Here's the result of PJM's work over the past year.
PJM uses PATH (and MAPP) as an example of how their planning process "ha[s] impeded PJM’s ability to plan for its system with any certainty." PJM ended up with a whole bunch of egg on their face when they persisted with their Project Mountaineer plan to use their RTEP process as a vehicle to promote purely economic projects as reliability projects. It was embarrassing and inconvenient for PJM and its profit-driven transmission owner "stakeholders" to have the projects they determined were "needed" drop out of the RTEP in future years because they weren't "needed." PJM's planning process was too rigid and based on clearly defined criteria with no room for opaque, subjective camouflage of superfluous projects. PJM set out to create a new process where a project, once included in the RTEP, could never be omitted.
It didn't turn out much different than I thought it would.
PJM has added what they call "sensitivity studies, modeling assumption variations and scenario analysis" to their process. In the future, when need for a dead dog like PATH becomes shaky, PJM will have the ability to just add a few more mystery spices to the planning pot in order to create a new reason to continue to pursue a loser project. It's not just about "reliability" anymore:
"PJM believes there is merit in allowing for flexible planning criteria and proposes to expand its analyses
beyond a strict application of the reliability criteria in order to identify the most effective transmission system upgrades to satisfy the needs of the system. This proposed balanced approach starts with defined criteria and then allows PJM to look further to identify and evaluate potential transmission system needs using sensitivity studies, modeling assumption variations and scenario analyses, including Public Policy Objectives."
And about those "public policy objectives"... PJM isn't just going to consider "public policy requirements" of state (or federal) mandates that are actually enacted statutes and regulations, but also "public policy objectives" that are "public policy initiatives of state or federal entities that have not been codified into law or regulation but which nonetheless may have important impacts on long term planning considerations." So, as if it's not bad enough that you may end up having your property taken for a transmission line made necessary by the laws of another state, you may now also lose your property to a transmission line made necessary by the idea for a "public policy" in another state. I can't wait to see this tested in a court. I'm sure the wait won't be long.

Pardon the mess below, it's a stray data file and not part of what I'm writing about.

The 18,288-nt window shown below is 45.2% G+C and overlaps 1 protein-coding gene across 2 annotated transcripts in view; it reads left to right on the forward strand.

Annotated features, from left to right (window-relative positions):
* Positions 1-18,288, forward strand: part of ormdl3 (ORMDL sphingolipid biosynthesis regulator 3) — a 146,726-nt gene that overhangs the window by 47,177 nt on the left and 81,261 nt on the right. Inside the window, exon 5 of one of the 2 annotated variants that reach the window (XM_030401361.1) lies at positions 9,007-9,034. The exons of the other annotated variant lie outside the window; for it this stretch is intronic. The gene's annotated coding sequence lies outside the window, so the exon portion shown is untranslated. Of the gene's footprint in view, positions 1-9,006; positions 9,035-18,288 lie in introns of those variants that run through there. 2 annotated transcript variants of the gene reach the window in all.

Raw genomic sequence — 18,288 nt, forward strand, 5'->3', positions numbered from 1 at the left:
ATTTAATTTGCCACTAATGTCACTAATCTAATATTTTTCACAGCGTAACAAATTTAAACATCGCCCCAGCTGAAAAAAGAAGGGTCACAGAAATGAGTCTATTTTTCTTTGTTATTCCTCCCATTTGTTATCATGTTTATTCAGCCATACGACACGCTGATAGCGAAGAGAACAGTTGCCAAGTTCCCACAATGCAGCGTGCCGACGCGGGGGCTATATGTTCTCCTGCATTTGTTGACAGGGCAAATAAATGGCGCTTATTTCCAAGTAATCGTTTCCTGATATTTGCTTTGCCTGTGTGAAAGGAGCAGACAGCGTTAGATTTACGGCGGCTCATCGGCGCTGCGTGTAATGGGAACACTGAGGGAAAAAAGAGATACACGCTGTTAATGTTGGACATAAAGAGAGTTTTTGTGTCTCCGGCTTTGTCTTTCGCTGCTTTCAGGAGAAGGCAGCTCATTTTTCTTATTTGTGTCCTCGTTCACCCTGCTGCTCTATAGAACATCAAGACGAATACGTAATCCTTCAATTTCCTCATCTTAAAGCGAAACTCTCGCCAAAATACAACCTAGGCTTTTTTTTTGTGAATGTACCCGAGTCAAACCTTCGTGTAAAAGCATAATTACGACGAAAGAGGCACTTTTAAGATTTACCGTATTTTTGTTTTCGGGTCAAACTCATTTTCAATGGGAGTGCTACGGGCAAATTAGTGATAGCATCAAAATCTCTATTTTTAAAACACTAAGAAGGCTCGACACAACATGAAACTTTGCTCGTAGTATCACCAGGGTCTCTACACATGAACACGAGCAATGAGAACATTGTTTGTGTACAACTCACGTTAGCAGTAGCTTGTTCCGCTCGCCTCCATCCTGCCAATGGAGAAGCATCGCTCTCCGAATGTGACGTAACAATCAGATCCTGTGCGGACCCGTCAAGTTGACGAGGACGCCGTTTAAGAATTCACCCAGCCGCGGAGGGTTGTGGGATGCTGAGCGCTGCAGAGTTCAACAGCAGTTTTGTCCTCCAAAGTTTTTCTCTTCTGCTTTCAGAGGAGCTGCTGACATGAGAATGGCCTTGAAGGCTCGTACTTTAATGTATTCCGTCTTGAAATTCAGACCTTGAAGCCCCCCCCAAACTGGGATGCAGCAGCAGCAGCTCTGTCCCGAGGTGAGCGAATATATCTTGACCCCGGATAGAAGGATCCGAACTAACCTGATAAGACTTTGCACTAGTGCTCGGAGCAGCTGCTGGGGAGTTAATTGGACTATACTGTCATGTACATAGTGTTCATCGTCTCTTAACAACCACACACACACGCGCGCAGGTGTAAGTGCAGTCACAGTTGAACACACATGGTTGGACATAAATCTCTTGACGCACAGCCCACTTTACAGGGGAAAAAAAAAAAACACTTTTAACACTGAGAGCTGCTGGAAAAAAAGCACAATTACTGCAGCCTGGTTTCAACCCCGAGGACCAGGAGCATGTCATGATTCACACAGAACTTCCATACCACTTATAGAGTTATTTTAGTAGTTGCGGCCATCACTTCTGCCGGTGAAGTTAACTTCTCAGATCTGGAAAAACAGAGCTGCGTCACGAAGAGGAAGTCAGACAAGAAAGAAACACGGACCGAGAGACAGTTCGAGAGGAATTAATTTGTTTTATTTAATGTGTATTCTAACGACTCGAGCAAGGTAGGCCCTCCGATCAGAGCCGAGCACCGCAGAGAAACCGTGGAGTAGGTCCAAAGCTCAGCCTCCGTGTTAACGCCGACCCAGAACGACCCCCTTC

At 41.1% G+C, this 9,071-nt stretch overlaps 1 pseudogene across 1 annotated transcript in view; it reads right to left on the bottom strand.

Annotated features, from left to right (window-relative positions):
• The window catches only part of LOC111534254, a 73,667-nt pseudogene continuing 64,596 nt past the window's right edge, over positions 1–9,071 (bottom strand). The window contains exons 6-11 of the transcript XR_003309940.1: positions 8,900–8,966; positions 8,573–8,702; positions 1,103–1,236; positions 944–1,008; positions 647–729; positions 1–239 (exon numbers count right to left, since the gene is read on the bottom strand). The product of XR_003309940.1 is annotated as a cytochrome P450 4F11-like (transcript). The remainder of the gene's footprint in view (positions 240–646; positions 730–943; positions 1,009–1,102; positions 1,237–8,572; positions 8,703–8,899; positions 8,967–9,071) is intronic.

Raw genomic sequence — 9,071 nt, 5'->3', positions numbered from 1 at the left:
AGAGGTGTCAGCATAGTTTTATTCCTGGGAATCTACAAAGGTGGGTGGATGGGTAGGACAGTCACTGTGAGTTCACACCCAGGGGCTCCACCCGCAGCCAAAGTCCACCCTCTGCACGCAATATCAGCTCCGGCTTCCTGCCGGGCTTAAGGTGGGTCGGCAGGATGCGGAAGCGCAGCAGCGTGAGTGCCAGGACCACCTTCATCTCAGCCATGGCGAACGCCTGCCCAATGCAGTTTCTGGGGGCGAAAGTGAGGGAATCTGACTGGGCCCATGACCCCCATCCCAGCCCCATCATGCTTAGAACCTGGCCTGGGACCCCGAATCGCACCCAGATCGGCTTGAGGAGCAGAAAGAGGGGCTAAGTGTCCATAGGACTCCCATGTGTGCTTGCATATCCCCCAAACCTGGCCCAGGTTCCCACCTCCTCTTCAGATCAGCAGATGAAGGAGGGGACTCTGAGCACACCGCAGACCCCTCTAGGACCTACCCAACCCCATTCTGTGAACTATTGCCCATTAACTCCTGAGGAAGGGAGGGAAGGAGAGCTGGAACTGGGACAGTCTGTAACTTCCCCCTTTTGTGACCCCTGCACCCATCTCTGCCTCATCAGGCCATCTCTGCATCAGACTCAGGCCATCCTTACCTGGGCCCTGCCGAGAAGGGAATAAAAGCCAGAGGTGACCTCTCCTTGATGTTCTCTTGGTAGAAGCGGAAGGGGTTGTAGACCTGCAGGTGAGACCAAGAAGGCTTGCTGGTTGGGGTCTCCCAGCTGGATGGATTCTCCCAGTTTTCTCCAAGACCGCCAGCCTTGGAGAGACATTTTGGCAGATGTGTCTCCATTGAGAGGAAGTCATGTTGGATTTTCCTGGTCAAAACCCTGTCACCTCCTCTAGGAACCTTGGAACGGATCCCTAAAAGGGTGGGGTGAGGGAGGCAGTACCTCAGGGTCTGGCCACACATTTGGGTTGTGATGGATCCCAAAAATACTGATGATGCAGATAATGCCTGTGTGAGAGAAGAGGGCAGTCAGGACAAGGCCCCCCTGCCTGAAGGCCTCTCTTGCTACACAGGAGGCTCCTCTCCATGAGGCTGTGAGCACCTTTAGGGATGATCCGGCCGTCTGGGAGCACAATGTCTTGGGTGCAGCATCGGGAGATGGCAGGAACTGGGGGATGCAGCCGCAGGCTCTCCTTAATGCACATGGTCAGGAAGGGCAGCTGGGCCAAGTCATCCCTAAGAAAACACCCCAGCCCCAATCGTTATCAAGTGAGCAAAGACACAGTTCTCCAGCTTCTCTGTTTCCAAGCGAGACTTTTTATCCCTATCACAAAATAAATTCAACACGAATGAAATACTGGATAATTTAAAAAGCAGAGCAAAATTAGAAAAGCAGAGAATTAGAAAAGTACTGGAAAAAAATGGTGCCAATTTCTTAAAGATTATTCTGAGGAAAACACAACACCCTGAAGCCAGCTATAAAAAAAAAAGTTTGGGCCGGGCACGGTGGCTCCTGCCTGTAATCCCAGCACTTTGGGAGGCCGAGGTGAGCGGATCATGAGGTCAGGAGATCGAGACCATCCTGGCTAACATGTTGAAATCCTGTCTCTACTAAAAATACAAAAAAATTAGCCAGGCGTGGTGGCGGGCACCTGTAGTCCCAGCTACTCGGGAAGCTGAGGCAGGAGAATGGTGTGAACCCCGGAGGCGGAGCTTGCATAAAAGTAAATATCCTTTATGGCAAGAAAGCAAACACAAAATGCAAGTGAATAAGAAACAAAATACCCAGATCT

PJM has also made a couple other changes, in order to show FERC how impartial, open, transparent and loved their planning process turned out. PJM has added a new committee to their stable of "stakeholders." The "Organization of PJM States, Inc. (“OPSI”), by unanimous resolution officially endorsed forming an Independent State Agencies Committee (“ISAC”) comprised of interested state agencies within the PJM footprint." This committee will be composed of state public service commissions, who are still your only official line of defense against unneeded, prohibitively expensive, greed-driven transmission projects. Despite PJM's attempt to make it sound like the states are enthusiastically supporting their new planning process and their new role at PJM, it looks like the states are suspicious. And they should be. Their authority to permit and site transmission projects within their borders has been under constant attack by the industry, FERC and PJM, who are pushing for a single federal transmission siting and permitting process whereby the states and citizens have a very limited voice.
PJM also proposes that they will "expand and enhance its planning procedures with respect to the communications and interaction around all phases of the process":
"The Transmission Expansion Advisory Committee shall be open to participation by: (i) all Transmission Customers, as that term is defined in the PJM Tariff, and applicants for transmission service; (ii) any other entity proposing to provide Transmission Facilities to be integrated into the PJM Region; (iii) all Members; (iv) the electric utility regulatory agencies within the States in the PJM Regional and the State Consumer Advocates; and (v) any other interested entities or persons."
Yeah, they talk a big game, but they get madder than a wet cat when a mere ratepayer intrudes into their playground.
Because PJM's new plan is a Section 205 filing, anyone, including YOU can comment, protest or intervene within the next 21 days. If you need more info. about these processes, let me know.